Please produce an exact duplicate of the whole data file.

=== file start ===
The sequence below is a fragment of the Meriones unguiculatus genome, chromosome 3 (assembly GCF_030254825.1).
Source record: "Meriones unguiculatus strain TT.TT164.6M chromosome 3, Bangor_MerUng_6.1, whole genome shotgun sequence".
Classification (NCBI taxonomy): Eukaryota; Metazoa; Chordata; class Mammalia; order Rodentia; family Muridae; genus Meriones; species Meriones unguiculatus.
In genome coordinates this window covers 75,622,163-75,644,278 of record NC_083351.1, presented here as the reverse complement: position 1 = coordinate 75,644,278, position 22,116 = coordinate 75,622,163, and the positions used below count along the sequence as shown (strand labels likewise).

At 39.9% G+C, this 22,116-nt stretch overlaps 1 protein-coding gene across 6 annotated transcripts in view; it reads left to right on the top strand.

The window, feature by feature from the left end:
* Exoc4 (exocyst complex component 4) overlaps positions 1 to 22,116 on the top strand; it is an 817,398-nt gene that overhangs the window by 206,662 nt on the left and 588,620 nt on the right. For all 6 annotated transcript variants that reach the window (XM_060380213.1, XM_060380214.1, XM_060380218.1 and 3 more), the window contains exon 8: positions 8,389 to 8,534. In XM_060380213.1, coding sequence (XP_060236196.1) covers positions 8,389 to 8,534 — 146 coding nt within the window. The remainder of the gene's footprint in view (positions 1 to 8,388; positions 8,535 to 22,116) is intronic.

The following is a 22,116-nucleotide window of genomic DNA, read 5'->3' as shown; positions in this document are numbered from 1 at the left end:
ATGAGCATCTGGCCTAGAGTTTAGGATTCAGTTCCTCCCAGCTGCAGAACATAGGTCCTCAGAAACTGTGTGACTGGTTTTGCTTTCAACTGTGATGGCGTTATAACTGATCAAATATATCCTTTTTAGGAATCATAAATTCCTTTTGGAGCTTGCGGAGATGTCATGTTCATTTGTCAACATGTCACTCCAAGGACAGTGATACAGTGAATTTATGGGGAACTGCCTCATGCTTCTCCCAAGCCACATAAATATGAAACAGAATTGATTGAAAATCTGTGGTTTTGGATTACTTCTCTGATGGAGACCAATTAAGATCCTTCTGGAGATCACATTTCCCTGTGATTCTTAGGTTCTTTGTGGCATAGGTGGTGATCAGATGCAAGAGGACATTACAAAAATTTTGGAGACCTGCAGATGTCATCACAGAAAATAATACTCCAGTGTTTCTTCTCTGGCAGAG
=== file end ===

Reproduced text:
The sequence below is a fragment of the Meriones unguiculatus genome, chromosome 3 (assembly GCF_030254825.1).
Source record: "Meriones unguiculatus strain TT.TT164.6M chromosome 3, Bangor_MerUng_6.1, whole genome shotgun sequence".
Classification (NCBI taxonomy): Eukaryota; Metazoa; Chordata; class Mammalia; order Rodentia; family Muridae; genus Meriones; species Meriones unguiculatus.
In genome coordinates this window covers 75,622,163-75,644,278 of record NC_083351.1, presented here as the reverse complement: position 1 = coordinate 75,644,278, position 22,116 = coordinate 75,622,163, and the positions used below count along the sequence as shown (strand labels likewise).

At 39.9% G+C, this 22,116-nt stretch overlaps 1 protein-coding gene across 6 annotated transcripts in view; it reads left to right on the top strand.

The window, feature by feature from the left end:
* Exoc4 (exocyst complex component 4) overlaps positions 1 to 22,116 on the top strand; it is an 817,398-nt gene that overhangs the window by 206,662 nt on the left and 588,620 nt on the right. For all 6 annotated transcript variants that reach the window (XM_060380213.1, XM_060380214.1, XM_060380218.1 and 3 more), the window contains exon 8: positions 8,389 to 8,534. In XM_060380213.1, coding sequence (XP_060236196.1) covers positions 8,389 to 8,534 — 146 coding nt within the window. The remainder of the gene's footprint in view (positions 1 to 8,388; positions 8,535 to 22,116) is intronic.

The following is a 22,116-nucleotide window of genomic DNA, read 5'->3' as shown; positions in this document are numbered from 1 at the left end:
ATGAGCATCTGGCCTAGAGTTTAGGATTCAGTTCCTCCCAGCTGCAGAACATAGGTCCTCAGAAACTGTGTGACTGGTTTTGCTTTCAACTGTGATGGCGTTATAACTGATCAAATATATCCTTTTTAGGAATCATAAATTCCTTTTGGAGCTTGCGGAGATGTCATGTTCATTTGTCAACATGTCACTCCAAGGACAGTGATACAGTGAATTTATGGGGAACTGCCTCATGCTTCTCCCAAGCCACATAAATATGAAACAGAATTGATTGAAAATCTGTGGTTTTGGATTACTTCTCTGATGGAGACCAATTAAGATCCTTCTGGAGATCACATTTCCCTGTGATTCTTAGGTTCTTTGTGGCATAGGTGGTGATCAGATGCAAGAGGACATTACAAAAATTTTGGAGACCTGCAGATGTCATCACAGAAAATAATACTCCAGTGTTTCTTCTCTGGCAGAG